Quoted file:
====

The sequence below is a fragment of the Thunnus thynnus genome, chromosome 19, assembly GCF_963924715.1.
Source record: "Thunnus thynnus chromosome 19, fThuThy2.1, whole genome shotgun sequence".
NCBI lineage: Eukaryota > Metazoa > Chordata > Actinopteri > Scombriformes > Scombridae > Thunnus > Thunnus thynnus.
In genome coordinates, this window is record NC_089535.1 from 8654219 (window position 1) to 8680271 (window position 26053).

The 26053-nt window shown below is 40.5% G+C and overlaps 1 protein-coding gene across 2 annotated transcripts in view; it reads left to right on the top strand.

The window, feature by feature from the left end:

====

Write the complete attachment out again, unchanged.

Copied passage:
The sequence below is a fragment of the Thunnus thynnus genome, chromosome 19, assembly GCF_963924715.1.
Source record: "Thunnus thynnus chromosome 19, fThuThy2.1, whole genome shotgun sequence".
NCBI lineage: Eukaryota > Metazoa > Chordata > Actinopteri > Scombriformes > Scombridae > Thunnus > Thunnus thynnus.
In genome coordinates, this window is record NC_089535.1 from 8654219 (window position 1) to 8680271 (window position 26053).

The 26053-nt window shown below is 40.5% G+C and overlaps 1 protein-coding gene across 2 annotated transcripts in view; it reads left to right on the top strand.

The window, feature by feature from the left end: